Renowned for their unique ability to collaborate on culture, research, innovation and policy, the Nordic countries build their cross-border activities on networking and knowledge sharing. The Nordic Council of Ministers and its institutions are key actors in the work of linking the countries together into regional networks – an undertaking which also extends to the Baltic and Arctic regions, EU and other venues of international cooperation.
By Páll Tómas Finnsson
Tried and tested methods
Among the Nordic institutions that use networking to promote sustainability and green growth are NordForsk, Nordic Innovation, Nordic Energy Research, NORA, Nordregio and NordGen. They all have systems in place to encourage cross-border collaboration, and the funding they provide is generally predicated on participation from at least three Nordic countries.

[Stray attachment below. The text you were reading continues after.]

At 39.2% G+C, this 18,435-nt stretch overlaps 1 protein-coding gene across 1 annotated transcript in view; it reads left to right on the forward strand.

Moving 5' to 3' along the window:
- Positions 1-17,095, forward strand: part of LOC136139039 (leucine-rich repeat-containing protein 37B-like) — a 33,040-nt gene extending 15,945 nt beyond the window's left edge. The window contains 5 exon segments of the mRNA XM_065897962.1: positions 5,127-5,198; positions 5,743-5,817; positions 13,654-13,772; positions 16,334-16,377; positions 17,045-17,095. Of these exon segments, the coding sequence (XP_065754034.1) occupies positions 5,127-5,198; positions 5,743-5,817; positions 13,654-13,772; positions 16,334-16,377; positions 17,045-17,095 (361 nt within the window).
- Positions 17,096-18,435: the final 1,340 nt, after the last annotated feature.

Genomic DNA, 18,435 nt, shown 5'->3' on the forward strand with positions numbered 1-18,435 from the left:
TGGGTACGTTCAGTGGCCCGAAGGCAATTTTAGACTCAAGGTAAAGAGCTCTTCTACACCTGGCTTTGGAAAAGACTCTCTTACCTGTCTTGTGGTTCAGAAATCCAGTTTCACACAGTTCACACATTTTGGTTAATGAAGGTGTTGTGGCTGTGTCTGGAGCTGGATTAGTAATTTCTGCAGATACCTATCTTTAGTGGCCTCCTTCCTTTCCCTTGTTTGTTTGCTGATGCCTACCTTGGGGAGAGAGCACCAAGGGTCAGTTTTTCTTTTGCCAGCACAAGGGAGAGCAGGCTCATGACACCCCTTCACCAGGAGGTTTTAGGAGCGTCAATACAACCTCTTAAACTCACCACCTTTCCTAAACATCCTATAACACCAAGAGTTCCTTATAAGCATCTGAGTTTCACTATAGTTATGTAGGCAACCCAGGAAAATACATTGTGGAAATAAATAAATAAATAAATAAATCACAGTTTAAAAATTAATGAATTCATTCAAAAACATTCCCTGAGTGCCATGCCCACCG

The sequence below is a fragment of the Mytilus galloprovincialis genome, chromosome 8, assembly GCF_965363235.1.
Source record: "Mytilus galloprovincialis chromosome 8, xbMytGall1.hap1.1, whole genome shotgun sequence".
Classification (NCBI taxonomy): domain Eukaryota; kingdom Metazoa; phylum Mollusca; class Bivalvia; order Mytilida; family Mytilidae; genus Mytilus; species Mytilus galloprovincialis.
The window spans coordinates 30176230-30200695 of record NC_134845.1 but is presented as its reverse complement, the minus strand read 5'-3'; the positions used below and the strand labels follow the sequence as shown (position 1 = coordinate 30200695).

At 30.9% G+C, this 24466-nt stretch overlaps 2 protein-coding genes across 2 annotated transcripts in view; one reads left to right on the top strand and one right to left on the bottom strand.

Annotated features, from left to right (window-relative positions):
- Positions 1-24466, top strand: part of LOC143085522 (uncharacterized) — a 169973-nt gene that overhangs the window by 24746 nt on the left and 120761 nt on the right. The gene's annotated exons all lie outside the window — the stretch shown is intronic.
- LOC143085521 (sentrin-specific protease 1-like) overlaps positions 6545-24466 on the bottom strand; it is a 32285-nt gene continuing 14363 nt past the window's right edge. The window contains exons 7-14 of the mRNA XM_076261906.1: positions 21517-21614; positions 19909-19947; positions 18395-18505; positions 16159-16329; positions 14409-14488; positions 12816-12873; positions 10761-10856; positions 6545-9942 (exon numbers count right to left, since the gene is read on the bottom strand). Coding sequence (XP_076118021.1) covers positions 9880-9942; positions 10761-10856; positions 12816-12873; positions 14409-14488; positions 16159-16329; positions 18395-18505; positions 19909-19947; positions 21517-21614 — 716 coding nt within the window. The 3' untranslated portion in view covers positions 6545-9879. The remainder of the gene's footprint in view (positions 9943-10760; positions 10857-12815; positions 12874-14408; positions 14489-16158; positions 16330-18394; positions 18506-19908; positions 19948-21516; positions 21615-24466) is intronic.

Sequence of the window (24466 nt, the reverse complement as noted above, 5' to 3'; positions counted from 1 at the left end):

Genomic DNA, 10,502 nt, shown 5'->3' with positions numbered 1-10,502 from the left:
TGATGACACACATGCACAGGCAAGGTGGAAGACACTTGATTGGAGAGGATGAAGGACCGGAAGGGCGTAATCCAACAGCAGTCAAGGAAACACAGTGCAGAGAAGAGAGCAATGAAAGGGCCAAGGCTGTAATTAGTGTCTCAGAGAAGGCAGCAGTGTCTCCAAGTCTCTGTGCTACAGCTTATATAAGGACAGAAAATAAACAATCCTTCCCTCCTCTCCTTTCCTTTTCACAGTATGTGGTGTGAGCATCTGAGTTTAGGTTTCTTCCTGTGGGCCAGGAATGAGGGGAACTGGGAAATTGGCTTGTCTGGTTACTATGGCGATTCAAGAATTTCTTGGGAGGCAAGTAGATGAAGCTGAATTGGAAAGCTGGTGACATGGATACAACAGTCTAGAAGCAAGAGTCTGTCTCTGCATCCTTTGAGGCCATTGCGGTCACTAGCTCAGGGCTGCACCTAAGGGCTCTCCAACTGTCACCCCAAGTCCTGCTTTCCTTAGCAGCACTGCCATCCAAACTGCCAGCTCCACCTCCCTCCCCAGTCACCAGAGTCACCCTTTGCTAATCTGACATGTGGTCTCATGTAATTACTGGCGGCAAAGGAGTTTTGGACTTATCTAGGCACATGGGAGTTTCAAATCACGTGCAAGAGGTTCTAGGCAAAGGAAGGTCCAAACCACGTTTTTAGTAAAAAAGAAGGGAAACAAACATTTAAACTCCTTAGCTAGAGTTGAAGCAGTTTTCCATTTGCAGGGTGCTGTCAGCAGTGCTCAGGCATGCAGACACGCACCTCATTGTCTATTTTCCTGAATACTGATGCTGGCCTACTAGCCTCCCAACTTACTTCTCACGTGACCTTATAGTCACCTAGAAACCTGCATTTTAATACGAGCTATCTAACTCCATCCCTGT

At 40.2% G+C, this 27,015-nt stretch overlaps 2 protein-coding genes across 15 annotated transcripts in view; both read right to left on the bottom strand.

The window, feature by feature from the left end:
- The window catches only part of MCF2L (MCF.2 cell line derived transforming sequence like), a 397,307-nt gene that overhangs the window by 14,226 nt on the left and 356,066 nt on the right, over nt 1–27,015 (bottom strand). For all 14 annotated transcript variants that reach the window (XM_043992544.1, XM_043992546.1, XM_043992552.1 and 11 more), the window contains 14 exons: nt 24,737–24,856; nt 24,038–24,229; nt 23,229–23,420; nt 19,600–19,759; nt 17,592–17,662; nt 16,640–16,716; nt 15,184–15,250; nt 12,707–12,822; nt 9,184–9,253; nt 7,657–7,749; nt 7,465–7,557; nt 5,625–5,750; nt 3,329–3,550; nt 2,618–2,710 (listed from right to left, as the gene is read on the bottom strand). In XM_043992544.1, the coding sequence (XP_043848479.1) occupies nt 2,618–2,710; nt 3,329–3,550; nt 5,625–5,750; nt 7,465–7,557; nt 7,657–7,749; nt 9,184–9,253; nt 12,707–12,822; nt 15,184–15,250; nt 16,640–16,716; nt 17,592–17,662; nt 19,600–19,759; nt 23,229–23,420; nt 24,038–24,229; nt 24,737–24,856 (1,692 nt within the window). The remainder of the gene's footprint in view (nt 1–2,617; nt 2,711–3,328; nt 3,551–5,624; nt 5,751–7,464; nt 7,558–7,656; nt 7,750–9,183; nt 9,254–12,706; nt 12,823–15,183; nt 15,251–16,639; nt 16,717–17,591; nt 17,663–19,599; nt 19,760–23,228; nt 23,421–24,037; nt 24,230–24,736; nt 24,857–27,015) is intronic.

“All our research is based on competitive calls, where at least three of the countries have to collaborate to be eligible. In some cases, cooperation with Russia, the Baltic countries or other international partners is also required,” says Jostein Sundet, Senior Advisor at NordForsk.
The institutions make use of their well-established Nordic networks when launching new initiatives. For example, Nordic Innovation works closely with the national innovation agencies, NordForsk collaborates with the research funding agencies, and Nordic Energy Research with the five national energy agencies.
“This cooperation is valuable because the institutions have their fingers on the pulse and know what’s happening in each country. It allows us to identify common needs and the value to the Nordic region of working together,” says Communications Director Bardur Örn Gunnarsson of Nordic Innovation.